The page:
If you have difficulty falling asleep or staying asleep or you are waking up to early in the morning, you may suffer from insomnia.
Good quality sleep is essential for the body to work properly and, although the amount we need varies from person to person, it is something that we cannot do without if we want to be able to continue with our daily routines.
A.Vogel advisors look at sleep stages, types and how much sleep you should have. There's also a Q&A service where you can get answers to all your questions.
Insomnia due to stress
Disturbed sleep is often the result of stress, tension and/or mild anxiety and can cause different health disorders such as:
- memory and concentration problems
- impaired motor coordination (being uncoordinated)
- motor vehicle accidents due to fatigued, sleep-deprived drivers
- low mood
- irritability and impaired social interaction
- growth suppression
- risk of obesity
- increased heart rate variability
- impaired immune system
There are three types of insomnia
Transient insomnia: lasts from days to weeks.
Acute insomnia: lasts from two-three weeks to six months
Chronic insomnia: lasts for more than 6 months
There are also different insomnia patterns
Onset insomnia: difficulty falling asleep at the beginning of the night.
Middle insomnia: waking during the middle of the night, difficulty maintaining sleep.
Terminal insomnia: early morning waking.
Many factors can affect the quality of our sleep
These are just few examples:
- Problems like stress, emotional tension, work problems, financial stress
- Hormone shifts: before menstruation and during menopause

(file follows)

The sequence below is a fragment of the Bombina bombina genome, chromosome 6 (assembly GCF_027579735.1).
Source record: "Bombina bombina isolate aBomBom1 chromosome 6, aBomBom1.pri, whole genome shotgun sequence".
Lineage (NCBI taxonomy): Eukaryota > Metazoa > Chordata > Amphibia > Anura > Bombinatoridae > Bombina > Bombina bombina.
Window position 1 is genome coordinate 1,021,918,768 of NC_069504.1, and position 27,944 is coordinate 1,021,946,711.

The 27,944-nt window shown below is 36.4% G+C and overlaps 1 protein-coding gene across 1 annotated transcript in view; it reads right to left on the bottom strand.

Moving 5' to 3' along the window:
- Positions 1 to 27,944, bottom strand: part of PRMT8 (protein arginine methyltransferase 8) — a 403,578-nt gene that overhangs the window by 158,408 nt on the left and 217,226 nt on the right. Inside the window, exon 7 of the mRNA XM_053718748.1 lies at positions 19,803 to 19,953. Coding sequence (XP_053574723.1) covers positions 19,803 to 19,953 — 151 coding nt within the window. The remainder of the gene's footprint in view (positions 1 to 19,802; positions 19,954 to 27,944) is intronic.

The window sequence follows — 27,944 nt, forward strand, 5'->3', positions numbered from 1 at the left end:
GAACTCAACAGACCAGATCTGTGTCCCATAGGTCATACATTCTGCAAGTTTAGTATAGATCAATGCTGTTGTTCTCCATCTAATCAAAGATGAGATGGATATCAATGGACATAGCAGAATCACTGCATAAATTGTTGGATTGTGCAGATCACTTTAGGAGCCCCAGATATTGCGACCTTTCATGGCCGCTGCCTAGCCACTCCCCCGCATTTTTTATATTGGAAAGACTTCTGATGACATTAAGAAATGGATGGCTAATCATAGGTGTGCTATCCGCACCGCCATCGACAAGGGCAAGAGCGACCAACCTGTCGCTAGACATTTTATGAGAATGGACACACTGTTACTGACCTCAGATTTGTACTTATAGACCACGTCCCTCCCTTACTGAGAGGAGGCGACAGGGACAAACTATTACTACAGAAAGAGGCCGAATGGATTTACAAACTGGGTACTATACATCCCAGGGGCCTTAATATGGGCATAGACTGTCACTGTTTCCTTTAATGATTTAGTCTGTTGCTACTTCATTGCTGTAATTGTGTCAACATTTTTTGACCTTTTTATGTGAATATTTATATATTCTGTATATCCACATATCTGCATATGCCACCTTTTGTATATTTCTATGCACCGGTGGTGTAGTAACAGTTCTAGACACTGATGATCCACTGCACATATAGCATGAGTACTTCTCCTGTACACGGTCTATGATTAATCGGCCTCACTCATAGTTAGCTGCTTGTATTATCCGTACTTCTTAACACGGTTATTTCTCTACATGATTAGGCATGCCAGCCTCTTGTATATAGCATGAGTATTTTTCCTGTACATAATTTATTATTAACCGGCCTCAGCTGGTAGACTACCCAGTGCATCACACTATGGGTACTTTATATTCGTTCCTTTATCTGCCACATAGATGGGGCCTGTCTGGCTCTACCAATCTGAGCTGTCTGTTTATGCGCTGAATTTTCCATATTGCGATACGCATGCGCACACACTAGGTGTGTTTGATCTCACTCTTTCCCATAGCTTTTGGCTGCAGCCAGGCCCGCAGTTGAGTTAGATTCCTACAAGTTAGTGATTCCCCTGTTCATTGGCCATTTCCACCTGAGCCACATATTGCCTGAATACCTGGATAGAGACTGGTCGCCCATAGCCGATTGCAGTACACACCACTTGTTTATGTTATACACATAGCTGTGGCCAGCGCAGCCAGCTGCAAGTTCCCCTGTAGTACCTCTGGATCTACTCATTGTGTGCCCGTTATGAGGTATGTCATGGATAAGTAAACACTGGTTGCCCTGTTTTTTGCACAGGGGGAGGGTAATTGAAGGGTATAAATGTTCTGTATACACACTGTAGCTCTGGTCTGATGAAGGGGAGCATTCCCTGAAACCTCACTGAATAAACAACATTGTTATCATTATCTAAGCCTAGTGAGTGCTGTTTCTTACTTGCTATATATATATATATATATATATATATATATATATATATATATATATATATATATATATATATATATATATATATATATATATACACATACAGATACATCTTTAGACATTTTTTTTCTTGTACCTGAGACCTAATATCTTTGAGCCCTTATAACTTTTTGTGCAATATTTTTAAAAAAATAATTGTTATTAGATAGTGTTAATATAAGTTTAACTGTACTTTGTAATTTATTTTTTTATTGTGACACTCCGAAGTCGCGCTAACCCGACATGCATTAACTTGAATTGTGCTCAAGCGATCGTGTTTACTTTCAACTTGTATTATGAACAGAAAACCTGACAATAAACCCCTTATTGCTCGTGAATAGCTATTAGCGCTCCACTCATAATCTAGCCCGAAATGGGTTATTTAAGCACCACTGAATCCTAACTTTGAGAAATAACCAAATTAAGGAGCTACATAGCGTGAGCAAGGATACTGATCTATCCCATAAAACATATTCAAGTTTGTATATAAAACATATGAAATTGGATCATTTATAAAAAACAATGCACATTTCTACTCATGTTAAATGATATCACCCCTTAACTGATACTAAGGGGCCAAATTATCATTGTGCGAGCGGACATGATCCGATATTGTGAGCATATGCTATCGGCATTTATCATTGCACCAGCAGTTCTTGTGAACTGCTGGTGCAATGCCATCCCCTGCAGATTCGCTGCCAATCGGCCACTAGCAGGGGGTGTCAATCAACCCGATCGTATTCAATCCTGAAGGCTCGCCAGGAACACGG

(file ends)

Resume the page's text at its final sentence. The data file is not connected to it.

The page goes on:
- Disturbances of the circadian rhythm: shift work, jet lag
- Disruptive sleep events: nightmares, sleepwalking, etc
- Any injury or condition that causes pain
- Restless Legs Syndrome: the need to move the legs or other body parts to relieve discomforting sensations
- Psychoactive drugs or stimulants
- Rebound insomnia due to sleep aid abuse
- Poor sleep hygiene: light, noise, etc.
Sleeping problems quickly enter a vicious circle whereby the anticipation of not sleeping becomes one of the reasons for poor sleep, as you lie there worrying about how little sleep you’re getting and how hard it is to drop off.
Try A.Vogel Deep Sleep.
A.Vogel Deep Sleep is clinically proven to improve sound sleep up to 25%. It helps to decrease sleep onset time and improves quality of sleep. Effective sleep aid.
- Improves quality of sleep. Promotes a longer deeper sleep and decreases sleep onset time.
- Unique herbal sleep aid: a fresh combination of organic valerian root and hops.
- Non-addictive product
- Fast-acting tincture, absorbed as soon as you take it.
- Clinically proven
- Sugar-, gluten- and lactose-free
and have a look at the A.Vogel Sleep Guide for slumber solutions!
Download your FREE sleep diary!
A sleep diary is a record of an individual's sleeping and waking times with related information, usually over a period of several weeks.
In addition to being a useful tool for health care practitioners in the diagnosis of sleep problems, a sleep diary can help make individuals more aware of the parameters affecting their sleep.
This data alone can help people pin point factors favouring good sleep.